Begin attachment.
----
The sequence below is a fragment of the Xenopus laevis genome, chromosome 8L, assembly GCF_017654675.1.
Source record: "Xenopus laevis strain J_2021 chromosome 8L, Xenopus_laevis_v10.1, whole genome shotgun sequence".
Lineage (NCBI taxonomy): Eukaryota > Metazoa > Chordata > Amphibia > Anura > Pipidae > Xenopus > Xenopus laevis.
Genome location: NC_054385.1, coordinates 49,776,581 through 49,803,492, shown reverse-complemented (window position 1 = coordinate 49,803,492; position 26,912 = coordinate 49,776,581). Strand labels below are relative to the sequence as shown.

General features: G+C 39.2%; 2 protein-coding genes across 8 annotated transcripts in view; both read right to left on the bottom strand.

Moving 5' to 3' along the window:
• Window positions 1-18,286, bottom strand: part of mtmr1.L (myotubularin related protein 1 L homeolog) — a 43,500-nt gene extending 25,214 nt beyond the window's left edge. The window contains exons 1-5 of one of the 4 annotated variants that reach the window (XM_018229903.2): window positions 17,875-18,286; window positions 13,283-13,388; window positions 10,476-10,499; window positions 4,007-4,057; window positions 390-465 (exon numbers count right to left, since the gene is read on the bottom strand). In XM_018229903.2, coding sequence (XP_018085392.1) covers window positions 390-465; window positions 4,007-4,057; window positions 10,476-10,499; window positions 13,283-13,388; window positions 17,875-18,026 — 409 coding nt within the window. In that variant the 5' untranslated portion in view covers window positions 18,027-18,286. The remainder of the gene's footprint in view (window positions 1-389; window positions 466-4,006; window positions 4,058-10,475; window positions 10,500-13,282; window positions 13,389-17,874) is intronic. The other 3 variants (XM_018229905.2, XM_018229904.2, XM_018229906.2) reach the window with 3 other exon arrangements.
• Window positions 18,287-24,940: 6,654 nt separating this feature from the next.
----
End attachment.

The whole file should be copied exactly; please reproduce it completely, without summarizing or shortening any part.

The sequence below is a fragment of the Xenopus laevis genome, chromosome 8L, assembly GCF_017654675.1.
Source record: "Xenopus laevis strain J_2021 chromosome 8L, Xenopus_laevis_v10.1, whole genome shotgun sequence".
Lineage (NCBI taxonomy): Eukaryota > Metazoa > Chordata > Amphibia > Anura > Pipidae > Xenopus > Xenopus laevis.
Genome location: NC_054385.1, coordinates 49,776,581 through 49,803,492, shown reverse-complemented (window position 1 = coordinate 49,803,492; position 26,912 = coordinate 49,776,581). Strand labels below are relative to the sequence as shown.

General features: G+C 39.2%; 2 protein-coding genes across 8 annotated transcripts in view; both read right to left on the bottom strand.

Moving 5' to 3' along the window:
• Window positions 1-18,286, bottom strand: part of mtmr1.L (myotubularin related protein 1 L homeolog) — a 43,500-nt gene extending 25,214 nt beyond the window's left edge. The window contains exons 1-5 of one of the 4 annotated variants that reach the window (XM_018229903.2): window positions 17,875-18,286; window positions 13,283-13,388; window positions 10,476-10,499; window positions 4,007-4,057; window positions 390-465 (exon numbers count right to left, since the gene is read on the bottom strand). In XM_018229903.2, coding sequence (XP_018085392.1) covers window positions 390-465; window positions 4,007-4,057; window positions 10,476-10,499; window positions 13,283-13,388; window positions 17,875-18,026 — 409 coding nt within the window. In that variant the 5' untranslated portion in view covers window positions 18,027-18,286. The remainder of the gene's footprint in view (window positions 1-389; window positions 466-4,006; window positions 4,058-10,475; window positions 10,500-13,282; window positions 13,389-17,874) is intronic. The other 3 variants (XM_018229905.2, XM_018229904.2, XM_018229906.2) reach the window with 3 other exon arrangements.
• Window positions 18,287-24,940: 6,654 nt separating this feature from the next.